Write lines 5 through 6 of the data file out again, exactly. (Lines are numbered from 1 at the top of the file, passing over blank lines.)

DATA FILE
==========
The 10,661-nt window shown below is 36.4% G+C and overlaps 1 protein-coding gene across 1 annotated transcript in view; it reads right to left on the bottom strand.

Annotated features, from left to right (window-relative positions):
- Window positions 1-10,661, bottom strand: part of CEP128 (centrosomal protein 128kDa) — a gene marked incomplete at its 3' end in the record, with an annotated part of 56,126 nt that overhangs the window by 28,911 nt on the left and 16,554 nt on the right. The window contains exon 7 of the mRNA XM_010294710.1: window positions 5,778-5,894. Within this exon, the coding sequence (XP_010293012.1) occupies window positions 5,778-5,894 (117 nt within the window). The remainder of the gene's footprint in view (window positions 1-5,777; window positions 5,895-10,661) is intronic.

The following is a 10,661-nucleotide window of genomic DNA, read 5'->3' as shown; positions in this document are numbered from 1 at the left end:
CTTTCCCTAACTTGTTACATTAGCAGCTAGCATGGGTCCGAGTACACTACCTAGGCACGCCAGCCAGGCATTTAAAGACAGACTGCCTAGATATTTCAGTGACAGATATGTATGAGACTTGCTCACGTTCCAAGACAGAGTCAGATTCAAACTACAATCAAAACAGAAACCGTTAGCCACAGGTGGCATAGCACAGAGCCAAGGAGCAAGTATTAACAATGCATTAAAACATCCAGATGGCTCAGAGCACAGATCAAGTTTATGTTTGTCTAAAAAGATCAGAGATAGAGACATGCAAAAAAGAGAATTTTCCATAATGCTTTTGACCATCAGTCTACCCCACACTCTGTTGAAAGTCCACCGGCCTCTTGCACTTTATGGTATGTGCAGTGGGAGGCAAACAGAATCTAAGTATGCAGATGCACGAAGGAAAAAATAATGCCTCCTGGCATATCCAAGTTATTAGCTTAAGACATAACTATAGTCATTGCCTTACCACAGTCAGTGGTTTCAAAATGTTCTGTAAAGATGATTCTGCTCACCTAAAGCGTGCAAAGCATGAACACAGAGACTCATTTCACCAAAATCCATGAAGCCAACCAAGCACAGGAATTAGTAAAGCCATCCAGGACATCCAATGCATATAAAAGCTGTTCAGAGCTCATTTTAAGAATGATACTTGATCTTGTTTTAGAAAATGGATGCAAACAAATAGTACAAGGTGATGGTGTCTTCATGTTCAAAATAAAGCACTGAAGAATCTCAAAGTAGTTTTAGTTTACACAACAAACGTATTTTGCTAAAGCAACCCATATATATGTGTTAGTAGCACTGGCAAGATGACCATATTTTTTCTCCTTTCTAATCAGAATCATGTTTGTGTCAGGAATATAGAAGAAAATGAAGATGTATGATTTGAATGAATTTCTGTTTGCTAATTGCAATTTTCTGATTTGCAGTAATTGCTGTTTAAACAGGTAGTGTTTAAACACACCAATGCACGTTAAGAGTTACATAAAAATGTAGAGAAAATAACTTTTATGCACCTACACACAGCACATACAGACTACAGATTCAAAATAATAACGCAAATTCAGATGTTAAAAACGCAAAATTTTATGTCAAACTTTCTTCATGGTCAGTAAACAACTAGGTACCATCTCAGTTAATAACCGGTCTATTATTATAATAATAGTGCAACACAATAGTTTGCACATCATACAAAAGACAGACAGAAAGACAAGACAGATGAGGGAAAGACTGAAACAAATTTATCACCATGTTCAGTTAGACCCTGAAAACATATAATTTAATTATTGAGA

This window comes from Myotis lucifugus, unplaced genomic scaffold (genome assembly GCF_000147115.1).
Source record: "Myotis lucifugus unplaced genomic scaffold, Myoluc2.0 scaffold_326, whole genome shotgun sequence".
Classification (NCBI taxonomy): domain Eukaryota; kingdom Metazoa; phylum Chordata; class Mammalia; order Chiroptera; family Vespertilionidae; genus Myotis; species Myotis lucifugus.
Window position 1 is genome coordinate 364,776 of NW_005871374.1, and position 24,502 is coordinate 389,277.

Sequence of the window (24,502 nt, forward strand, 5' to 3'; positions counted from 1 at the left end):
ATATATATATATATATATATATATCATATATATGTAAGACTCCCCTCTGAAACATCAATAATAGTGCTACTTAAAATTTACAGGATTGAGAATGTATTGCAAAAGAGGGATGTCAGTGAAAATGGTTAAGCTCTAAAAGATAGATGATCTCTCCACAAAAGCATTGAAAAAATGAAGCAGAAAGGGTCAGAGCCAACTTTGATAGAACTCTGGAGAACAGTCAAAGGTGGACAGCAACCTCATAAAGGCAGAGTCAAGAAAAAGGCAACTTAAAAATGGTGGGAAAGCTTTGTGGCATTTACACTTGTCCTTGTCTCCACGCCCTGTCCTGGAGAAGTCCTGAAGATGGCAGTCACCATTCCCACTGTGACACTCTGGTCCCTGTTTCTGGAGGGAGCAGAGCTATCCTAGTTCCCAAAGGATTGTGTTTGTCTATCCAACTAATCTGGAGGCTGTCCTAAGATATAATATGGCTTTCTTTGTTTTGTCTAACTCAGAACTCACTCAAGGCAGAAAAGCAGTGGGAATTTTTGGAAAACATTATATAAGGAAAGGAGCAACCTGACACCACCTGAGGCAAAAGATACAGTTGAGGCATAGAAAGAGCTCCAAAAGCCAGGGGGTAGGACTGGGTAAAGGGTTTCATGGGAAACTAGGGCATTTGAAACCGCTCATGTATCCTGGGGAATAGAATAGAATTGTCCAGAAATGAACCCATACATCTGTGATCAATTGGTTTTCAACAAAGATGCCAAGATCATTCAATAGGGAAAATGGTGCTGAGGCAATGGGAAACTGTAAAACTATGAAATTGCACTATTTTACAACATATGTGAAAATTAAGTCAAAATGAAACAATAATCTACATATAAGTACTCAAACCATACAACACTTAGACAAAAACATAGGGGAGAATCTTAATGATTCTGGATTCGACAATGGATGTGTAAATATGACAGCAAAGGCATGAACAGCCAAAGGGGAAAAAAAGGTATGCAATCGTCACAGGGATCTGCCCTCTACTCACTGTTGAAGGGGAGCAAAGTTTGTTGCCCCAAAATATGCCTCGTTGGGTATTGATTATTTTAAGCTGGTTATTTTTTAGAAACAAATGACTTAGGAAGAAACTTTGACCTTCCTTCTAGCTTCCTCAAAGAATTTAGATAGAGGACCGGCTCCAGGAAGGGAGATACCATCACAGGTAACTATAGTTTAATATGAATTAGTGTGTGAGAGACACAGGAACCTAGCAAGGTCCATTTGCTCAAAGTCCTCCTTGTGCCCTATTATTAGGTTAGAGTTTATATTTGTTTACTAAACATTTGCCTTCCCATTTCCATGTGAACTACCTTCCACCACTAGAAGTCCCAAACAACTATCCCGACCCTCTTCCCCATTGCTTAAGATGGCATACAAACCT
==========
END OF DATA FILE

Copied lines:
CTTTCCCTAACTTGTTACATTAGCAGCTAGCATGGGTCCGAGTACACTACCTAGGCACGCCAGCCAGGCATTTAAAGACAGACTGCCTAGATATTTCAGTGACAGATATGTATGAGACTTGCTCACGTTCCAAGACAGAGTCAGATTCAAACTACAATCAAAACAGAAACCGTTAGCCACAGGTGGCATAGCACAGAGCCAAGGAGCAAGTATTAACAATGCATTAAAACATCCAGATGGCTCAGAGCACAGATCAAGTTTATGTTTGTCTAAAAAGATCAGAGATAGAGACATGCAAAAAAGAGAATTTTCCATAATGCTTTTGACCATCAGTCTACCCCACACTCTGTTGAAAGTCCACCGGCCTCTTGCACTTTATGGTATGTGCAGTGGGAGGCAAACAGAATCTAAGTATGCAGATGCACGAAGGAAAAAATAATGCCTCCTGGCATATCCAAGTTATTAGCTTAAGACATAACTATAGTCATTGCCTTACCACAGTCAGTGGTTTCAAAATGTTCTGTAAAGATGATTCTGCTCACCTAAAGCGTGCAAAGCATGAACACAGAGACTCATTTCACCAAAATCCATGAAGCCAACCAAGCACAGGAATTAGTAAAGCCATCCAGGACATCCAATGCATATAAAAGCTGTTCAGAGCTCATTTTAAGAATGATACTTGATCTTGTTTTAGAAAATGGATGCAAACAAATAGTACAAGGTGATGGTGTCTTCATGTTCAAAATAAAGCACTGAAGAATCTCAAAGTAGTTTTAGTTTACACAACAAACGTATTTTGCTAAAGCAACCCATATATATGTGTTAGTAGCACTGGCAAGATGACCATATTTTTTCTCCTTTCTAATCAGAATCATGTTTGTGTCAGGAATATAGAAGAAAATGAAGATGTATGATTTGAATGAATTTCTGTTTGCTAATTGCAATTTTCTGATTTGCAGTAATTGCTGTTTAAACAGGTAGTGTTTAAACACACCAATGCACGTTAAGAGTTACATAAAAATGTAGAGAAAATAACTTTTATGCACCTACACACAGCACATACAGACTACAGATTCAAAATAATAACGCAAATTCAGATGTTAAAAACGCAAAATTTTATGTCAAACTTTCTTCATGGTCAGTAAACAACTAGGTACCATCTCAGTTAATAACCGGTCTATTATTATAATAATAGTGCAACACAATAGTTTGCACATCATACAAAAGACAGACAGAAAGACAAGACAGATGAGGGAAAGACTGAAACAAATTTATCACCATGTTCAGTTAGACCCTGAAAACATATAATTTAATTATTGAGA

This window comes from Myotis lucifugus, unplaced genomic scaffold (genome assembly GCF_000147115.1).